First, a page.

Gamers Can Now Buy Facebook Credits in 32 More Currencies, Including the Chinese Yuan

Today Facebook announced that Facebook Credits can now be purchased in 32 additional currencies, including the Chinese Yuan, Korean Won, Israeli Shekel, and Singapore dollar, bringing the total number of supported currencies to 47. Facebook also plans to up the number of alternative payment through which users can pay for the Credits to 50.

These newly supported currencies and payment options will make it easier for international gamers to become paying customers. The ability to monetize users from around the world is one of the core benefits of Credits to developers, so its fitting that Facebook would make this announcement today on the deadline for all Facebook games to move to Facebook Credits as their exclusive payment method.

Users can select which currency they see prices in and pay with by mousing to the top right corner of Facebook, and clicking Account -> Credits Balance -> Preferred Currency.

If a gamer’s home currency isn’t supported, they can still use American Express, Discover, JCB, MasterCard, Visa and PayPal, which Facebook accepts worldwide. They could also use one of the alternative payment methods, which include money transfers through services such as Western Union, mobile payments by Boku or Zong, debit systems, and some online currencies such as MOLePoints.

Still, the ability to buy Credits with any local payment form should increase the likelihood that users from these countries will monetize. This may be especially true for younger users who can’t access credit cards or other financial instruments.

Smaller developers should benefit from the expanded currency options the Credits support, because they don’t have the resources to secure international payment options for their proprietary in game currencies. Meanwhile, large developers that already have users bases in the newly supported countries should find it easier to get them to purchase virtual goods.

Support for the Chinese Yuan

The inclusion of the Chinese Yuan as a supported currency is a bit curious, since Facebook is banned in China. Though the Yuan is an option in the Preferred Currency selector, it isn’t mentioned in the announcement, nor is it included in the Help Center document listing supported currencies.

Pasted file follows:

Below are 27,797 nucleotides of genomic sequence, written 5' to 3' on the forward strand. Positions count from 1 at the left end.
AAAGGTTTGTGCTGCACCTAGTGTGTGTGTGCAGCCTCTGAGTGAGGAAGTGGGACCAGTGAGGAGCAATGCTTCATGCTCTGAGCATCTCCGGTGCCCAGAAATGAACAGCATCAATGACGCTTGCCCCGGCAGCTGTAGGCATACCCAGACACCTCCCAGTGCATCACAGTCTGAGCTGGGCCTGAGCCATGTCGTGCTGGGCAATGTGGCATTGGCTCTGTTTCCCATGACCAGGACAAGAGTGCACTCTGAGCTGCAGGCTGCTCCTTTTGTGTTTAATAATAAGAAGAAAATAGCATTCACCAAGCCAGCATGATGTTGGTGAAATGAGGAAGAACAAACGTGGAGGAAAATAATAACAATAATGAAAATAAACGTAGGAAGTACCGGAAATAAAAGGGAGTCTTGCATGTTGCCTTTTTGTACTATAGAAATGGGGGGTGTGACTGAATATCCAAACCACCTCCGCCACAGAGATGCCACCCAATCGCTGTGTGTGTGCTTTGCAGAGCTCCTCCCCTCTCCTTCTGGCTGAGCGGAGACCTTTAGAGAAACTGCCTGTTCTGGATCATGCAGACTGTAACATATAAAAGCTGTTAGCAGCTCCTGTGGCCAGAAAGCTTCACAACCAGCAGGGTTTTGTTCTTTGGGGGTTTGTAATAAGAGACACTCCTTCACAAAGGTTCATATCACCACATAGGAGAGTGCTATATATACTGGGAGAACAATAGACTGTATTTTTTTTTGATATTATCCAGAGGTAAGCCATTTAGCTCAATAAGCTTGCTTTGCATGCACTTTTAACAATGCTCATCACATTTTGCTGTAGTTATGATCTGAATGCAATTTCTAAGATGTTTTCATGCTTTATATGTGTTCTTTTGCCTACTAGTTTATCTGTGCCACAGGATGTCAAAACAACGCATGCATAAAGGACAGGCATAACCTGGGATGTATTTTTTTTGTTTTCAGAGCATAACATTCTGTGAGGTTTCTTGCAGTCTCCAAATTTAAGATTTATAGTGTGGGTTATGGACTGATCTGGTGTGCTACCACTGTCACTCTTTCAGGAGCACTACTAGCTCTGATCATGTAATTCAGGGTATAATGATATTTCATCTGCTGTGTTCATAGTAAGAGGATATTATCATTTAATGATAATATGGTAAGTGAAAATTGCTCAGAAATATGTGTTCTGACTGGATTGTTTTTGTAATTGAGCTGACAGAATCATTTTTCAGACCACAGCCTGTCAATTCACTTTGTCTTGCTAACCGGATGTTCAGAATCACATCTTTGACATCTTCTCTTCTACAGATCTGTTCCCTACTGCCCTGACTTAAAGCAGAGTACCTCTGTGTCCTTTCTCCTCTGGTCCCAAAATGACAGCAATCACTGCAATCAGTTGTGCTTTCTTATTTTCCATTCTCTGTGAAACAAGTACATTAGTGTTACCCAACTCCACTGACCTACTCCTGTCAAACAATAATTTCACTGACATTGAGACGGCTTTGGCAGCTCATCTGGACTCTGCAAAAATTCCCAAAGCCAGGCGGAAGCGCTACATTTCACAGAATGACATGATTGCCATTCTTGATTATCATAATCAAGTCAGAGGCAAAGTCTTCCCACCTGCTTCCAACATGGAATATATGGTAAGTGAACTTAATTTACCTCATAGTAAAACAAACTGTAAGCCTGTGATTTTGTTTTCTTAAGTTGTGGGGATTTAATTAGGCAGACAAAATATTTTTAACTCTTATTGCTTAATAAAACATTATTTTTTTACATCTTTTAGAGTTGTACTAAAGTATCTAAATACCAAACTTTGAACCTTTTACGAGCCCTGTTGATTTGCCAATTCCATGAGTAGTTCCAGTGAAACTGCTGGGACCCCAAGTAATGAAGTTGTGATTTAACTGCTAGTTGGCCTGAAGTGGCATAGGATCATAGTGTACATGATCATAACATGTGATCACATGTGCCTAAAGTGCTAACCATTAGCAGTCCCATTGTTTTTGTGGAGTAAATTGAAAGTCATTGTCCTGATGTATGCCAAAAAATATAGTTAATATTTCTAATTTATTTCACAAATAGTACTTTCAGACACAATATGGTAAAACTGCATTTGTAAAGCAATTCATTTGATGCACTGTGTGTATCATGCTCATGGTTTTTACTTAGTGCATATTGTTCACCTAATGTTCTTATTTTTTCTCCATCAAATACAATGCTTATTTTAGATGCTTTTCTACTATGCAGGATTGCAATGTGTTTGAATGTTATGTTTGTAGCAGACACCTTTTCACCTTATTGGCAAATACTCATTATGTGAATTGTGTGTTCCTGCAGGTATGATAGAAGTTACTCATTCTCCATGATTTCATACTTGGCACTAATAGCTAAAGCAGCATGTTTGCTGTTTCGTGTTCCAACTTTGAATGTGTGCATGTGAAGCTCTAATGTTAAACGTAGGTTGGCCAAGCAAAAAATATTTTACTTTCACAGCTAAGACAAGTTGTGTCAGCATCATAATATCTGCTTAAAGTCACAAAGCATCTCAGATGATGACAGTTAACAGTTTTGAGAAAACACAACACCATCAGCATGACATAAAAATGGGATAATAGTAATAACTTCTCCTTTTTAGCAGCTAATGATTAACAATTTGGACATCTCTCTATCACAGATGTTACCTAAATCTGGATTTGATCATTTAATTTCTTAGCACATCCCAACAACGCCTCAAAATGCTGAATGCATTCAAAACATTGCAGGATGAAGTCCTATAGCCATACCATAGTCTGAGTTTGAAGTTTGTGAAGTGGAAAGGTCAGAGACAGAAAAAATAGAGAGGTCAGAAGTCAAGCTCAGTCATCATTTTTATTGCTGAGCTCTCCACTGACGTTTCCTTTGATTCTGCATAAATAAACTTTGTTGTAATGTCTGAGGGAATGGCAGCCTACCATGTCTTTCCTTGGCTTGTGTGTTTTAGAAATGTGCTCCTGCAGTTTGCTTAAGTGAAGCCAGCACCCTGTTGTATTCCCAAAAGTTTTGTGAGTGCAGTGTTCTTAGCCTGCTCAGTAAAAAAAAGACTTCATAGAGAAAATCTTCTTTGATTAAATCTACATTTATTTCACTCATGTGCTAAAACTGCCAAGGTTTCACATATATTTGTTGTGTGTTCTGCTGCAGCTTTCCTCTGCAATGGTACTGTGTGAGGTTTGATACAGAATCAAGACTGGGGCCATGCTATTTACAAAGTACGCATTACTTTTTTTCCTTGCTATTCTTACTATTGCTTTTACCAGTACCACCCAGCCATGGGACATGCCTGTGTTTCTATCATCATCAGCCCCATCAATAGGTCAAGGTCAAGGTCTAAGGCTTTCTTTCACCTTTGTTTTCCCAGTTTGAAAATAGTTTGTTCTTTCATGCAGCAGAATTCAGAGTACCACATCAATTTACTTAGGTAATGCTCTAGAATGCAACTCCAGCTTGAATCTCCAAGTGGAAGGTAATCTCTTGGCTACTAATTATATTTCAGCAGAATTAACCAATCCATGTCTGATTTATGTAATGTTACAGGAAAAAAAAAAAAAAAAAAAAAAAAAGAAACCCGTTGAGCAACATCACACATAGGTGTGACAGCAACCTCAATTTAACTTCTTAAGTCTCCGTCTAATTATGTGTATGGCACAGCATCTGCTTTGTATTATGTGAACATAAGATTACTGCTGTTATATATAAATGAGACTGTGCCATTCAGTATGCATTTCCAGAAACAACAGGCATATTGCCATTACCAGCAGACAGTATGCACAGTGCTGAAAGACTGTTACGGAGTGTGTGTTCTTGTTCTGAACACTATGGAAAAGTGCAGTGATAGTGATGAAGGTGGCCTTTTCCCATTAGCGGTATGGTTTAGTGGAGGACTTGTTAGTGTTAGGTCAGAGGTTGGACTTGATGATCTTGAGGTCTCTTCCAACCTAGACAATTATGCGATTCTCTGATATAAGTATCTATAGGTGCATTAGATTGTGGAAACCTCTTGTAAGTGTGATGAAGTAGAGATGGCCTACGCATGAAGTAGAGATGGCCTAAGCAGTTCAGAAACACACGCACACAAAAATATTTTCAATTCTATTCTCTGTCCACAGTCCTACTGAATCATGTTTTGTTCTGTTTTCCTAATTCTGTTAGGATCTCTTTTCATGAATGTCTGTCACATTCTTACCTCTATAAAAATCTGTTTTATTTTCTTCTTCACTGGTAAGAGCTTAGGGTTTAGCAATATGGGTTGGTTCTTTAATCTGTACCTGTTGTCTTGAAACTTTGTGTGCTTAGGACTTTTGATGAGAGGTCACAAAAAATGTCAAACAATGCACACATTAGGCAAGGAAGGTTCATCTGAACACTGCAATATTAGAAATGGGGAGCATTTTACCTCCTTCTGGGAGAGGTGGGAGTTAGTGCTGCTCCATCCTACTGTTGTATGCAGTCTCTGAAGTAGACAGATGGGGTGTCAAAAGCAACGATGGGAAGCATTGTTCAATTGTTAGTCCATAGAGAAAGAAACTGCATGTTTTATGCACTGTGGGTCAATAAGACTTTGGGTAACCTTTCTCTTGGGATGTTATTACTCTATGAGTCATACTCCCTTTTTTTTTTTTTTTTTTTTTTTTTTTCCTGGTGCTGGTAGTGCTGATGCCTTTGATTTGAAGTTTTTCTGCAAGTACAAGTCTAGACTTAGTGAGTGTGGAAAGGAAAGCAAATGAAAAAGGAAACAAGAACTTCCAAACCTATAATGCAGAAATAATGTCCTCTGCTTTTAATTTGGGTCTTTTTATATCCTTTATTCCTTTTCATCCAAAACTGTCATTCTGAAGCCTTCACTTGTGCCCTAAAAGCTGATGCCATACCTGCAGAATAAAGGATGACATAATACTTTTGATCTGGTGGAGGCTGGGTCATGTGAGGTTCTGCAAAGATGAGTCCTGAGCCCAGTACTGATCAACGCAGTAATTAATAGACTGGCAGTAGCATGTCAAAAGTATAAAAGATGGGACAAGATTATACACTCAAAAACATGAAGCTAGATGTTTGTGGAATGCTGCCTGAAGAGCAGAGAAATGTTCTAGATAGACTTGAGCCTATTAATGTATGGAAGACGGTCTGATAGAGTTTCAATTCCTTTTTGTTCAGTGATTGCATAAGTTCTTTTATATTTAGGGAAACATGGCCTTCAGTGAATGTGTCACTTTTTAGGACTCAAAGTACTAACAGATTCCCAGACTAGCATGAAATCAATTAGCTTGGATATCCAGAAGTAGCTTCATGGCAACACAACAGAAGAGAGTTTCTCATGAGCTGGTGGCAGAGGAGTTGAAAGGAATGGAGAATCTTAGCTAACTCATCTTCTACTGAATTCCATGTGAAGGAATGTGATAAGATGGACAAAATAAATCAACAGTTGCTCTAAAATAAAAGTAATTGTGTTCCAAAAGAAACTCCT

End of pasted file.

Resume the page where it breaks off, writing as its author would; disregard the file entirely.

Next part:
Support for the Yuan will allow Chinese using Facebook while abroad to see prices in a currency they’re familiar with. It could also allow developers to monetize small percentage of the country who are hackers, government officials, or that can otherwise circumvent the Great Firewall of China. There’s also the outside chance that support for the Yuan could be a building block in a strategy to launch Facebook in China.

As the last developers switch over to Credits today, anything Facebook can do to smooth the dip in revenues that may occur when users are forced to adopt new purchase habits will help its standing with the developer community and the long term health of the Platform.

Below is the list of newly supported currencies:

  • Argentinian Peso (ARS)
  • Bolivian Boliviano (BOB)
  • Brazilian Real (BRL)
  • Chinese Yuan (CNY)
  • Costa Rican Colon (CRC)
  • Czech Koruna (CZK)
  • Guatemalan Quetzal (GTQ)
  • Honduran Lempira (HNL)
  • Hungarian Forint (HUF)
  • Iceland Krona (ISK)
  • Indian Rupee (INR)
  • Israeli Shekel (ILS)
  • Korean Won (KRW)
  • Macau Patacas (MOP)
  • Malaysian Ringgit (MYR)
  • Mexican Peso (MXN)
  • New Zealand Dollar (NZD)
  • Nicaraguan Cordoba (NIO)
  • Paraguayan Guarani (PYG)
  • Peruvian Nuevo Sol (PEN)
  • Philipino Peso (PHP)
  • Polish Zloty (PLN)
  • Qatari Rials (QAR)
  • Romanian Leu (RON)
  • Russian Ruble (RUB)
  • Saudi Arabian Riyal (SAR)
  • Singapore Dollar (SGD)
  • South African Rand (ZAR)
  • Taiwan Dollar (TWD)
  • Thai Baht (THB)
  • UAE Dirham (AED)
  • Uruguayan Peso (UYU)